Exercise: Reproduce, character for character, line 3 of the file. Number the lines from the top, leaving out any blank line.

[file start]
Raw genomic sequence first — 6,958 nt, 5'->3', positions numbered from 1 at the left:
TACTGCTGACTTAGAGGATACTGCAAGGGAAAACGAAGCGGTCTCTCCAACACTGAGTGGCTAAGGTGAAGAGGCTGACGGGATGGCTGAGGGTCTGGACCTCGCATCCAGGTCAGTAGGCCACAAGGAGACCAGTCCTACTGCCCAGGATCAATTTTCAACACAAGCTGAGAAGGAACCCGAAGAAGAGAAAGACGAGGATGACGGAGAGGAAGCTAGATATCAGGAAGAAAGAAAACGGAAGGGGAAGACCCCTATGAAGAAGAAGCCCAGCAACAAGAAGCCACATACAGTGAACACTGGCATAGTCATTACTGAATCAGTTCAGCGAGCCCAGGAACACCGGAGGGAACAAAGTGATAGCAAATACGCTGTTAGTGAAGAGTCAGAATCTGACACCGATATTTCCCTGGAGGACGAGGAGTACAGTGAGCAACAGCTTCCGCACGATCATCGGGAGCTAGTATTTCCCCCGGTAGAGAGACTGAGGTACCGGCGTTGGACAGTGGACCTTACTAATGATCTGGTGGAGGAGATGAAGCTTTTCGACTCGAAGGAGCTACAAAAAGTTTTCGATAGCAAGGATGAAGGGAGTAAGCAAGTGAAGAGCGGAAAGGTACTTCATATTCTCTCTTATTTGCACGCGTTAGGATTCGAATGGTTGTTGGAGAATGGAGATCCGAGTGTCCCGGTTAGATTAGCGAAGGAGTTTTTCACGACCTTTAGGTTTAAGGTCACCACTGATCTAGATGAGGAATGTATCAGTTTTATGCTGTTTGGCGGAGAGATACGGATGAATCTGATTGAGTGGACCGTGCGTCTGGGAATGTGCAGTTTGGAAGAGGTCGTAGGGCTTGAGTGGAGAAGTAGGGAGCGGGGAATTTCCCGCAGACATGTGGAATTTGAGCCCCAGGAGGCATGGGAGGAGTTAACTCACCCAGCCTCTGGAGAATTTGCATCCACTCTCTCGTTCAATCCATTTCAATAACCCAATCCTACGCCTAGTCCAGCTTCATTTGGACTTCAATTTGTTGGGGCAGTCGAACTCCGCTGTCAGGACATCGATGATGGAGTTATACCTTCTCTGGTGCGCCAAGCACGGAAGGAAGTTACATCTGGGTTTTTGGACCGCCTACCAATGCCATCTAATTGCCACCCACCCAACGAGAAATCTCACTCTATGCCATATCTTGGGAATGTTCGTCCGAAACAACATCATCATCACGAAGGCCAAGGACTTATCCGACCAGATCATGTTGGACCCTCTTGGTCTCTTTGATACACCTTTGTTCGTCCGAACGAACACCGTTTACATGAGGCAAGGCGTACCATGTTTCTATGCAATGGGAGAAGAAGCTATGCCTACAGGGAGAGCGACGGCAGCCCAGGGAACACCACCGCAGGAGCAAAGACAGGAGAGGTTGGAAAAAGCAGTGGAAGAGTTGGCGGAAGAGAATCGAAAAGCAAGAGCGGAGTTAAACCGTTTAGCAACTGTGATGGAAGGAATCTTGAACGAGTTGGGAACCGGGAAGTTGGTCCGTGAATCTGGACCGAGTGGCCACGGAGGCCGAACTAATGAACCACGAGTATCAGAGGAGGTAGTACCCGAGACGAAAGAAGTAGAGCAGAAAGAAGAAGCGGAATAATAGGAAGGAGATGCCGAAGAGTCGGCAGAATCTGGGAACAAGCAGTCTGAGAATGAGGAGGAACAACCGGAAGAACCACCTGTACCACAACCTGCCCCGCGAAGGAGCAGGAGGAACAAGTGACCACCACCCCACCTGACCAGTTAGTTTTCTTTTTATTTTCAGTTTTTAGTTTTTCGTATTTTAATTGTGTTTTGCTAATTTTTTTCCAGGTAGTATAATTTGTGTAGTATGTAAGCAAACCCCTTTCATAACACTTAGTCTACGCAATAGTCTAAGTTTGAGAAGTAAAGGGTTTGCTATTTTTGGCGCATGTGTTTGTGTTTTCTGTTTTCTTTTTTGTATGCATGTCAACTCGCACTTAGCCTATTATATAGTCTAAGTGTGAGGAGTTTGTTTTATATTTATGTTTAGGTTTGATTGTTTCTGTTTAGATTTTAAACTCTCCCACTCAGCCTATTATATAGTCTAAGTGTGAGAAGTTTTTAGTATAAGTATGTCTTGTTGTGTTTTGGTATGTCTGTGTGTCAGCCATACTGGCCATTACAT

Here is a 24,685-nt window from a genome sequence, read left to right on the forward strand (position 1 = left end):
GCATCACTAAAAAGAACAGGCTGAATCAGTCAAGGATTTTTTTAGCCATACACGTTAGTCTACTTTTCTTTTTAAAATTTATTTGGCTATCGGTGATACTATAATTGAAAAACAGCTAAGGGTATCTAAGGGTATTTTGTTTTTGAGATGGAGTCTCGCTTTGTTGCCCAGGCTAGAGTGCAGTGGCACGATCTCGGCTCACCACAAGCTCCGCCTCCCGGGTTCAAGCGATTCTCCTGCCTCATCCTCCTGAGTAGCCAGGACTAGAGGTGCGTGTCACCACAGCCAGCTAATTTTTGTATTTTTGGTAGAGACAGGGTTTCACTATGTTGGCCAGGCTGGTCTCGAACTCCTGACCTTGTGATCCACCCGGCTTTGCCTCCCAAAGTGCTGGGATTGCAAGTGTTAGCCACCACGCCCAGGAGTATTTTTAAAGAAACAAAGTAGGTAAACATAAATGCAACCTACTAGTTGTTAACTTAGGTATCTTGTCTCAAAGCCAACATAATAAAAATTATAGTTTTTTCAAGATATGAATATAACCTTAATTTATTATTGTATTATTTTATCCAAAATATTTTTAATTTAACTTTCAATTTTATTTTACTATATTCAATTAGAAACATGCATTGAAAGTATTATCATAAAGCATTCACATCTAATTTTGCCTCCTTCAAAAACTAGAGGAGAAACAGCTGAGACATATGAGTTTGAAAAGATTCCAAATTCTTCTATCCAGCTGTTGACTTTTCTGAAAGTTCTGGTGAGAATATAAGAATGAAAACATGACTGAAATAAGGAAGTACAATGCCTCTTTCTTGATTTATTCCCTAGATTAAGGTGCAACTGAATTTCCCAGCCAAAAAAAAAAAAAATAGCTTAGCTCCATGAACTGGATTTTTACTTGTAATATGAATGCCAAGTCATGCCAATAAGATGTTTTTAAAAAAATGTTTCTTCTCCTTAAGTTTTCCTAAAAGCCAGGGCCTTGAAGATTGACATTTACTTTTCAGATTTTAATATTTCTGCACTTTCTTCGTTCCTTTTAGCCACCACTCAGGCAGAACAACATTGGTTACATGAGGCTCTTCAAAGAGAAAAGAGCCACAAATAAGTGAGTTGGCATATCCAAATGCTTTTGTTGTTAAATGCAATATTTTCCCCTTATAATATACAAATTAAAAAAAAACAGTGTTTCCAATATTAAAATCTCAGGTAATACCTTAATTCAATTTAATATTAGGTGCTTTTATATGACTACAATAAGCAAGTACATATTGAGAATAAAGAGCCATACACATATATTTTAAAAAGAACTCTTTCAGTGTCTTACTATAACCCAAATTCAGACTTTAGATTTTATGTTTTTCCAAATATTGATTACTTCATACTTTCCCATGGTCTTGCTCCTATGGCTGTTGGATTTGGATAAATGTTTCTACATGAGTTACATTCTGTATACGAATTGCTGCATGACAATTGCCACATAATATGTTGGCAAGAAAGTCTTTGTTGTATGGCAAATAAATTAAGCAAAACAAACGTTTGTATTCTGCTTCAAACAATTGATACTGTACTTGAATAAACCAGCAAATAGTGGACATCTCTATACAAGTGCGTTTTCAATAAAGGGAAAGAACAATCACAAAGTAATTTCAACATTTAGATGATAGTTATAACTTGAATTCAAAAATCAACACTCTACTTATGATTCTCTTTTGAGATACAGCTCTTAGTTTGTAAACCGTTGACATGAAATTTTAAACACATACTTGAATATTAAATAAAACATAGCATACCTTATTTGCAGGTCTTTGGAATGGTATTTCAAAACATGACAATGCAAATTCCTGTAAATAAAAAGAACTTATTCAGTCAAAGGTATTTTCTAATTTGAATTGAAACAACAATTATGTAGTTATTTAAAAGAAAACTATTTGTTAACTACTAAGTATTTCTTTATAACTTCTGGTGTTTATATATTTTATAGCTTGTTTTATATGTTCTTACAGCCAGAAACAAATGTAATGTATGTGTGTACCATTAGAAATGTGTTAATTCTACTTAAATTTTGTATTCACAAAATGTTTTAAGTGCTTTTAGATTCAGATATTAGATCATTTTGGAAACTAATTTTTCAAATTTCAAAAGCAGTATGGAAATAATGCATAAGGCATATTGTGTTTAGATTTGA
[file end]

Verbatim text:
Here is a 24,685-nt window from a genome sequence, read left to right on the forward strand (position 1 = left end):